[quote=“ickyfoot”]His response was that while there’s nothing wrong with it, racking to secondary first helps ensure a more uniform flavor from one bottle to the next once the beer is ready.[/quote]The transfer to the bottling bucket will do the same thing. FWIW, I bottle directly from the primary (using CO2 and a racking cane) and the beer is consistent in the bottles, so I don’t see that mixing it in the secondary and then again in the bottling bucket would have any advantage.

I always use a secondary but my reasoning is more for freeing up a primary fermenter than anything. More kegs for conditioning or aging would be more money and bottling would be more work so I go with the secondary.

i haven’t used a secondary in over 10 batches and i am very happy with my results. i only use carboys, so i dont have to worry about ‘making room’. sometimes i’ll transfer into a co2 cleared keg for bulk aging

It’s not such a “new” idea. They and others have been saying it for a year or 2.

Right on Shadetree.

Based on various threads I’ve been reading/participating in, space is quickly becoming the only reason I secondary. I’m strongly considering a third 6 gallon carboy so I can brew weekly for 4 - 6 weeks without worrying about secondary.

Totally true Denny. The only reason that I say “new” is because new brewers are still purchasing Palmer’s book, which is in its 3rd addition and it still suggests a secondary. Plus, most of the kit beers are still suggesting a secondary as well. Do you find yourself using a secondary pretty often?

I’ve been brewing for six years and a “secondary” has never been part of my SOP. I think it was one of the handful of things that I read in the home brewing texts and immediately said, “Well that makes no sense.”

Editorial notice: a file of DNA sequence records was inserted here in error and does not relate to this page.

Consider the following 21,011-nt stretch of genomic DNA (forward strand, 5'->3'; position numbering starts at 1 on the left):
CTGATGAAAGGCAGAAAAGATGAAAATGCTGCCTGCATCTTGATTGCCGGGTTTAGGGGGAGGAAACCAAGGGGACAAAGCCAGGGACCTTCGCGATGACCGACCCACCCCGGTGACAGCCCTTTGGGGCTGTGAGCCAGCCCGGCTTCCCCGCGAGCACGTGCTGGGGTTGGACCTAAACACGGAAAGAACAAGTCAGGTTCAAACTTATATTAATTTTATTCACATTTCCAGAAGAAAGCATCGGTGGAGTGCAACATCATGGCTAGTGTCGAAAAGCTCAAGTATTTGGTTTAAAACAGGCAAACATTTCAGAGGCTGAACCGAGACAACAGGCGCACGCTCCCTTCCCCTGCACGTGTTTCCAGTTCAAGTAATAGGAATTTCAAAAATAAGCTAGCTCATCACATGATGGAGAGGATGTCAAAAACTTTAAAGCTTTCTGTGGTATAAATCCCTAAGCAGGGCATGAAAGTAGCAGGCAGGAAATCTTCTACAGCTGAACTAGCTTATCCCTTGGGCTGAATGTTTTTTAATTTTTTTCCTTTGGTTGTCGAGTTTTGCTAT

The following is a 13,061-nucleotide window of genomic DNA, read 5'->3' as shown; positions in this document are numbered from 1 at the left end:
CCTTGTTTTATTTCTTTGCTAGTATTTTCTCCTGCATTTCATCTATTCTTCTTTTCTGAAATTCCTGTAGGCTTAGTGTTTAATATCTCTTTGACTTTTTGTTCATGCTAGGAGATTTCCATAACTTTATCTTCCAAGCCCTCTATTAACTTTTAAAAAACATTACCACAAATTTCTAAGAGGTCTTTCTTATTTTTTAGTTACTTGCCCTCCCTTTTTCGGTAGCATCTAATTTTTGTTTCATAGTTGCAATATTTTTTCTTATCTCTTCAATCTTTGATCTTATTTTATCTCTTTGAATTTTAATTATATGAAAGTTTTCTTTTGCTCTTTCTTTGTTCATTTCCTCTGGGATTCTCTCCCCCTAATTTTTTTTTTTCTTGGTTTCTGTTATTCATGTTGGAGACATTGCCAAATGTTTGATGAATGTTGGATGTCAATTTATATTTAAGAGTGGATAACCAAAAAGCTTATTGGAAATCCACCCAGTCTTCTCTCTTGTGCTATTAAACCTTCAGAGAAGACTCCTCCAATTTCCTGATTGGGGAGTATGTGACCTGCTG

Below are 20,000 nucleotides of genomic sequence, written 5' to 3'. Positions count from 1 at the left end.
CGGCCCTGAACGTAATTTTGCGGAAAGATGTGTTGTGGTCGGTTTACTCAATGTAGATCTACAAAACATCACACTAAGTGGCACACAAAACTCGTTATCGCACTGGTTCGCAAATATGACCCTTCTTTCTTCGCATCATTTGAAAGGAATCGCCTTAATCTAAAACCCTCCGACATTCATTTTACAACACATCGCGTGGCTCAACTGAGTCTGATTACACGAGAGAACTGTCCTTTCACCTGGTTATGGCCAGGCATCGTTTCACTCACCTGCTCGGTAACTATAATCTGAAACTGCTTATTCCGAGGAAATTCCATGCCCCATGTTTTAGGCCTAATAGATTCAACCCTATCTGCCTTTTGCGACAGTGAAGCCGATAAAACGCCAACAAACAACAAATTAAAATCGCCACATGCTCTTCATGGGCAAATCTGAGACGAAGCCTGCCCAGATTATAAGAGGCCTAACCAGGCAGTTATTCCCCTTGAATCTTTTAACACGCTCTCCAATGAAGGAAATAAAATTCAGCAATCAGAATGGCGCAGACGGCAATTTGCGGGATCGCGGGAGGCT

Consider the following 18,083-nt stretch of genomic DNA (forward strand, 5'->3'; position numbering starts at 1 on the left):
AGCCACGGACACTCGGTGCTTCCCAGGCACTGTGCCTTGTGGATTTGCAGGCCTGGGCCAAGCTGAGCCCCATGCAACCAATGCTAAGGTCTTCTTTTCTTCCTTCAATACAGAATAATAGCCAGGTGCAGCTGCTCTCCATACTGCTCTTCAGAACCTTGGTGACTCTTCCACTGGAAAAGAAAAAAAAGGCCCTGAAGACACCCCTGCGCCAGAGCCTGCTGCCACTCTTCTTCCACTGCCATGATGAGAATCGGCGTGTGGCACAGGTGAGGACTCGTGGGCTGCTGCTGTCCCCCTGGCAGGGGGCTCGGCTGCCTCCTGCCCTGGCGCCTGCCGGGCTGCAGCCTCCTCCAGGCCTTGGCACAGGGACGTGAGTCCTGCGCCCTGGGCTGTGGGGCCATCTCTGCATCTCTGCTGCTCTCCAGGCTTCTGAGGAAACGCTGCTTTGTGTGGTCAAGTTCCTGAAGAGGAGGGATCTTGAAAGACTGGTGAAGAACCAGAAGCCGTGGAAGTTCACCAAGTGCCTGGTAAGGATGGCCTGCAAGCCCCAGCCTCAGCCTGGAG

Totally true Denny. The only reason that I say “new” is because new brewers are still purchasing Palmer’s book, which is in its 3rd addition and it still suggests a secondary. Plus, most of the kit beers are still suggesting a secondary as well. Do you find yourself using a secondary pretty often?[/quote]

Almost never. I don’t have a set “rule” for it, though. I decide on a batch by batch basis.

I’m also an almost never. I still do for the occasional big beer that requires a five to six week fermentation.

So of those of you who never or rarely secondary, how many of you are racking straight to kegs or at least cold crashing before you bottle?

Of those of you who skip secondary and bottle from a bucket without cold crashing, how does resulting clarity compare to when/if you ever used secondary? Do you use finings?

I’ve only skipped secondary once and it was for a porter where I didn’t care about clarity.

I just racked an IPA to secondary on Friday (mainly to free up my primary). It tasted awesome and I found myself wishing I had just bottled it. My only hangup is clarity.

[quote=“kcbeersnob”]My only hangup is clarity.[/quote]Racking to secondary isn’t a magical clarifying tool - leave the beer in the primary for the same amount of time and you’ll get the same degree of sedimentation.

I’m happy to skip secondary on the bitter that’s bubbling away happily in my primary now. I’m using a highly flocculent yeast, so I expect good results.

Hmmm. I guess I’ll probably have to order another primary.

In regard to clarity - the biggest player in my experience is yeast. Some yeast just really drops and produces crystal clear beer. Some doesn’t. I, personally, really don’t care that much about how clear my beer is. That being said, I almost always bottle/keg straight from my primary bucket. I let my beer condition in my basement at about 55 degrees (unless it is a lager and I put the keg in the fridge). After a beer sits in my basement for a month - without being in the fridge, it is pretty well settle out, and very, very clear when I pour if I am careful not to stir up sediment. Storing beer in the fridge for a week or two clears it up even more. My lagers are generally crystal clear other than maybe the first glass or two that pulls yeast off the bottom of the keg. I think the type of yeast, some time, and maybe a bit of time in the fridge are enough to give really clear beer - unless you stir up sediment that might be on the bottom of the bottle.